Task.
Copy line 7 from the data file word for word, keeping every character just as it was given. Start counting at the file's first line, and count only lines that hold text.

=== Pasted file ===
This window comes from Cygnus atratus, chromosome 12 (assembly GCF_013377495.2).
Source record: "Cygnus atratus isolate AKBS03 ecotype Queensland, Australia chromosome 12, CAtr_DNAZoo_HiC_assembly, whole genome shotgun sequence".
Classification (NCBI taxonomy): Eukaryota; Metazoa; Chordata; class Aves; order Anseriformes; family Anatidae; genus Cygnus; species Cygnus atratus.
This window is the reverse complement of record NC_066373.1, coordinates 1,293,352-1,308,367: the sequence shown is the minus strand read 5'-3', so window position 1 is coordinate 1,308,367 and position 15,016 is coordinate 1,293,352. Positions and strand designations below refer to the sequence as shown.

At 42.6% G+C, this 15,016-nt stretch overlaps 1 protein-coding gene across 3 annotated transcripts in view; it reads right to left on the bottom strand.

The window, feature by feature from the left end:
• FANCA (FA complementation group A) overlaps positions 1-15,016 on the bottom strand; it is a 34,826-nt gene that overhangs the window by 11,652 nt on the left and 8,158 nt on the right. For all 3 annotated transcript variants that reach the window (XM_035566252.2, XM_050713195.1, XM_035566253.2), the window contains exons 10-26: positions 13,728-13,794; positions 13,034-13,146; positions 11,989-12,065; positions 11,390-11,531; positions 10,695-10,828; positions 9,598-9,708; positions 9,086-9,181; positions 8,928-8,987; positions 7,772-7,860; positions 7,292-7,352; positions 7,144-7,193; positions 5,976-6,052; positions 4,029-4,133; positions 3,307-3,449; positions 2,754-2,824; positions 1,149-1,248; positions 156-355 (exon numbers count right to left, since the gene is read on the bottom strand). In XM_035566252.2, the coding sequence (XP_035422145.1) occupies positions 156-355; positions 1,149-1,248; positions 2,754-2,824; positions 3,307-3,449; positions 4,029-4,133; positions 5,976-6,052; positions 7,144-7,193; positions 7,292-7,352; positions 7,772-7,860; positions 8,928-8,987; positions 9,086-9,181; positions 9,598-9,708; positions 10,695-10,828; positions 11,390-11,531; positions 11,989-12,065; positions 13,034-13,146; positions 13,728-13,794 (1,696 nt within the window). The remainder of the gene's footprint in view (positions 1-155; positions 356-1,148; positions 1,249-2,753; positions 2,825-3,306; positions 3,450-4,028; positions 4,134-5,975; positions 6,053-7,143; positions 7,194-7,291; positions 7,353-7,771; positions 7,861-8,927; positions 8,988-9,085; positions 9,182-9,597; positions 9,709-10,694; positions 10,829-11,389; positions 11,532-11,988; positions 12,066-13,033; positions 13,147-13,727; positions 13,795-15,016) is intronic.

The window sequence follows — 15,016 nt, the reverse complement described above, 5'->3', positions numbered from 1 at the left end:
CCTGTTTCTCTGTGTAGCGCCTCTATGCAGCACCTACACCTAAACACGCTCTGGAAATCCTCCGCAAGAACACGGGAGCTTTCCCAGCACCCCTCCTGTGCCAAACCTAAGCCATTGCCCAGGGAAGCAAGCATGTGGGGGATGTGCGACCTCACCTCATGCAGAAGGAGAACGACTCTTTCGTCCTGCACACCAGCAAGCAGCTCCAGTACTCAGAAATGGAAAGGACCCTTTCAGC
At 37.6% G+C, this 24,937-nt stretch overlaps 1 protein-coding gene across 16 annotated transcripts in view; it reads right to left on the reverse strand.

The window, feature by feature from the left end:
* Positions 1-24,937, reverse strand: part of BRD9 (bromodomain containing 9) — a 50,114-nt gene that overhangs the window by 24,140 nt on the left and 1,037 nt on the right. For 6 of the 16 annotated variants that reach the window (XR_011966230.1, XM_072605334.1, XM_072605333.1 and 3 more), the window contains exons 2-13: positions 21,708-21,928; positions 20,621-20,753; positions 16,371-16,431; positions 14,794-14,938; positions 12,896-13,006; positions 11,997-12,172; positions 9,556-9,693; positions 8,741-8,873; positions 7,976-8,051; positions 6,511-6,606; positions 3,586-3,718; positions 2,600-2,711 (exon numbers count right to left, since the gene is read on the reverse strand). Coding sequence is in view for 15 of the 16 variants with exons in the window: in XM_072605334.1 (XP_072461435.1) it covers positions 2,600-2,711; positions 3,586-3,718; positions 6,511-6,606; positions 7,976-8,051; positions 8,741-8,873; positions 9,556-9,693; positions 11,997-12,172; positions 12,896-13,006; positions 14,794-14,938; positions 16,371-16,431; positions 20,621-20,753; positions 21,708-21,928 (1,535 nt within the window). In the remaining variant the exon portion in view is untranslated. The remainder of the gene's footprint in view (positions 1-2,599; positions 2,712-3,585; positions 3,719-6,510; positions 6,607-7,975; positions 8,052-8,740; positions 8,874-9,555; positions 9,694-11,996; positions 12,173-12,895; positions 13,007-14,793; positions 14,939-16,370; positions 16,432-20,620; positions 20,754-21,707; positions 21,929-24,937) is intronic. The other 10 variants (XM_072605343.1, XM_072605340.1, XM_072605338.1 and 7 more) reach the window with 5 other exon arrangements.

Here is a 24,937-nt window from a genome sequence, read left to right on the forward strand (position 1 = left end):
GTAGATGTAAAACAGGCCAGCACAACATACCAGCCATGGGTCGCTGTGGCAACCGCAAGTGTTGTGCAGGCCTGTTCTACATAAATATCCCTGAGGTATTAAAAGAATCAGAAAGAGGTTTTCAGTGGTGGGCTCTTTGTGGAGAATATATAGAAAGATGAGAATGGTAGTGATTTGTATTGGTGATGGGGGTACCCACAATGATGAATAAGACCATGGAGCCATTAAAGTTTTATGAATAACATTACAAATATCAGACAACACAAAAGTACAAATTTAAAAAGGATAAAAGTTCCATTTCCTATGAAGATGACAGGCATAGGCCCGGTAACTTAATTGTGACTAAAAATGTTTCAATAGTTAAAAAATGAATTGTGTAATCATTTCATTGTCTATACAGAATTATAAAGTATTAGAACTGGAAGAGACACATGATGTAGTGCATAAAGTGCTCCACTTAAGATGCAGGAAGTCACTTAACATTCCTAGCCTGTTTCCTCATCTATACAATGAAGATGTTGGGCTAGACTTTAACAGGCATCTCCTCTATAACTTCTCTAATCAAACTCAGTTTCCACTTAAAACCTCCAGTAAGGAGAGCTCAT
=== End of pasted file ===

• FANCA (FA complementation group A) overlaps positions 1-15,016 on the bottom strand; it is a 34,826-nt gene that overhangs the window by 11,652 nt on the left and 8,158 nt on the right. For all 3 annotated transcript variants that reach the window (XM_035566252.2, XM_050713195.1, XM_035566253.2), the window contains exons 10-26: positions 13,728-13,794; positions 13,034-13,146; positions 11,989-12,065; positions 11,390-11,531; positions 10,695-10,828; positions 9,598-9,708; positions 9,086-9,181; positions 8,928-8,987; positions 7,772-7,860; positions 7,292-7,352; positions 7,144-7,193; positions 5,976-6,052; positions 4,029-4,133; positions 3,307-3,449; positions 2,754-2,824; positions 1,149-1,248; positions 156-355 (exon numbers count right to left, since the gene is read on the bottom strand). In XM_035566252.2, the coding sequence (XP_035422145.1) occupies positions 156-355; positions 1,149-1,248; positions 2,754-2,824; positions 3,307-3,449; positions 4,029-4,133; positions 5,976-6,052; positions 7,144-7,193; positions 7,292-7,352; positions 7,772-7,860; positions 8,928-8,987; positions 9,086-9,181; positions 9,598-9,708; positions 10,695-10,828; positions 11,390-11,531; positions 11,989-12,065; positions 13,034-13,146; positions 13,728-13,794 (1,696 nt within the window). The remainder of the gene's footprint in view (positions 1-155; positions 356-1,148; positions 1,249-2,753; positions 2,825-3,306; positions 3,450-4,028; positions 4,134-5,975; positions 6,053-7,143; positions 7,194-7,291; positions 7,353-7,771; positions 7,861-8,927; positions 8,988-9,085; positions 9,182-9,597; positions 9,709-10,694; positions 10,829-11,389; positions 11,532-11,988; positions 12,066-13,033; positions 13,147-13,727; positions 13,795-15,016) is intronic.